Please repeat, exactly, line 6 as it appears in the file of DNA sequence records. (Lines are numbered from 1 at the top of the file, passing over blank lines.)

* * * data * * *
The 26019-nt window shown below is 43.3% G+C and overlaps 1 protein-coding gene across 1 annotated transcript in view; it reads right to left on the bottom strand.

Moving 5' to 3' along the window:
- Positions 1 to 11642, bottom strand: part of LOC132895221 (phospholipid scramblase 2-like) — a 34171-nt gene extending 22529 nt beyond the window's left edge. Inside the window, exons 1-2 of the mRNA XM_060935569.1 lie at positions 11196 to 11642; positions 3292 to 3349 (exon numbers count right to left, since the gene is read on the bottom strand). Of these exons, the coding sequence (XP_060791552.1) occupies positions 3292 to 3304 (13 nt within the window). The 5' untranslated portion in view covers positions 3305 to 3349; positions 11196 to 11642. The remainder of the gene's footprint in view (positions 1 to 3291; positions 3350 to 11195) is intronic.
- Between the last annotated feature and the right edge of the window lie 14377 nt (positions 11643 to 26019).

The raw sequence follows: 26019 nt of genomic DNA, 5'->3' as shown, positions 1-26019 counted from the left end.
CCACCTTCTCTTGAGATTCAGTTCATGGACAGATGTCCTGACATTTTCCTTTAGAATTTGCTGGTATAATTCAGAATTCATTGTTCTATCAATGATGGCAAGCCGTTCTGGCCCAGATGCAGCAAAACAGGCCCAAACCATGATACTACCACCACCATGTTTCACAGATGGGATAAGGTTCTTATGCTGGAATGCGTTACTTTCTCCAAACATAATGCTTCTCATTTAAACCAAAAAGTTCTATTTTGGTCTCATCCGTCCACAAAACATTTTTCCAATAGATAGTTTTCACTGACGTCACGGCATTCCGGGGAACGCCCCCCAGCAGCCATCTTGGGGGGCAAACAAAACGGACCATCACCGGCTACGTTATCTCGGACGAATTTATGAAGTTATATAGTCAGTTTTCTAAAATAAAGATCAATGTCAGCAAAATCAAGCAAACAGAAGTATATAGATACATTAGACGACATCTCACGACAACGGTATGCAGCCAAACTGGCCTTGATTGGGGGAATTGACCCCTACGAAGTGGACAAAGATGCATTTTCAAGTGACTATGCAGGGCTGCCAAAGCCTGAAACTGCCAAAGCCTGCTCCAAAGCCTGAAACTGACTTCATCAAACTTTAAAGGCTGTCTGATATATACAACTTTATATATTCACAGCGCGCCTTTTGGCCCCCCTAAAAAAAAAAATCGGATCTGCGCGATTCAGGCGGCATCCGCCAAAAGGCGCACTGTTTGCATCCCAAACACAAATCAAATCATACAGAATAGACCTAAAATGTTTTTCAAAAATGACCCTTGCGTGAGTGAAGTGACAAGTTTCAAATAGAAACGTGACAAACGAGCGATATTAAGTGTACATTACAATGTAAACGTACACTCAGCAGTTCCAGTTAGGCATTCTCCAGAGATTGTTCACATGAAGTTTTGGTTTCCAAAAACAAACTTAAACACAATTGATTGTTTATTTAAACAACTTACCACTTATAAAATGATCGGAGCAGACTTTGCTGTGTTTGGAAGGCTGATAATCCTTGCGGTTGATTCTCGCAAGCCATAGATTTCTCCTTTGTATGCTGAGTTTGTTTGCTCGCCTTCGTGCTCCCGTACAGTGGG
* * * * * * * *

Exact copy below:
CCACCTTCTCTTGAGATTCAGTTCATGGACAGATGTCCTGACATTTTCCTTTAGAATTTGCTGGTATAATTCAGAATTCATTGTTCTATCAATGATGGCAAGCCGTTCTGGCCCAGATGCAGCAAAACAGGCCCAAACCATGATACTACCACCACCATGTTTCACAGATGGGATAAGGTTCTTATGCTGGAATGCGTTACTTTCTCCAAACATAATGCTTCTCATTTAAACCAAAAAGTTCTATTTTGGTCTCATCCGTCCACAAAACATTTTTCCAATAGATAGTTTTCACTGACGTCACGGCATTCCGGGGAACGCCCCCCAGCAGCCATCTTGGGGGGCAAACAAAACGGACCATCACCGGCTACGTTATCTCGGACGAATTTATGAAGTTATATAGTCAGTTTTCTAAAATAAAGATCAATGTCAGCAAAATCAAGCAAACAGAAGTATATAGATACATTAGACGACATCTCACGACAACGGTATGCAGCCAAACTGGCCTTGATTGGGGGAATTGACCCCTACGAAGTGGACAAAGATGCATTTTCAAGTGACTATGCAGGGCTGCCAAAGCCTGAAACTGCCAAAGCCTGCTCCAAAGCCTGAAACTGACTTCATCAAACTTTAAAGGCTGTCTGATATATACAACTTTATATATTCACAGCGCGCCTTTTGGCCCCCCTAAAAAAAAAAATCGGATCTGCGCGATTCAGGCGGCATCCGCCAAAAGGCGCACTGTTTGCATCCCAAACACAAATCAAATCATACAGAATAGACCTAAAATGTTTTTCAAAAATGACCCTTGCGTGAGTGAAGTGACAAGTTTCAAATAGAAACGTGACAAACGAGCGATATTAAGTGTACATTACAATGTAAACGTACACTCAGCAGTTCCAGTTAGGCATTCTCCAGAGATTGTTCACATGAAGTTTTGGTTTCCAAAAACAAACTTAAACACAATTGATTGTTTATTTAAACAACTTACCACTTATAAAATGATCGGAGCAGACTTTGCTGTGTTTGGAAGGCTGATAATCCTTGCGGTTGATTCTCGCAAGCCATAGATTTCTCCTTTGTATGCTGAGTTTGTTTGCTCGCCTTCGTGCTCCCGTACAGTGGG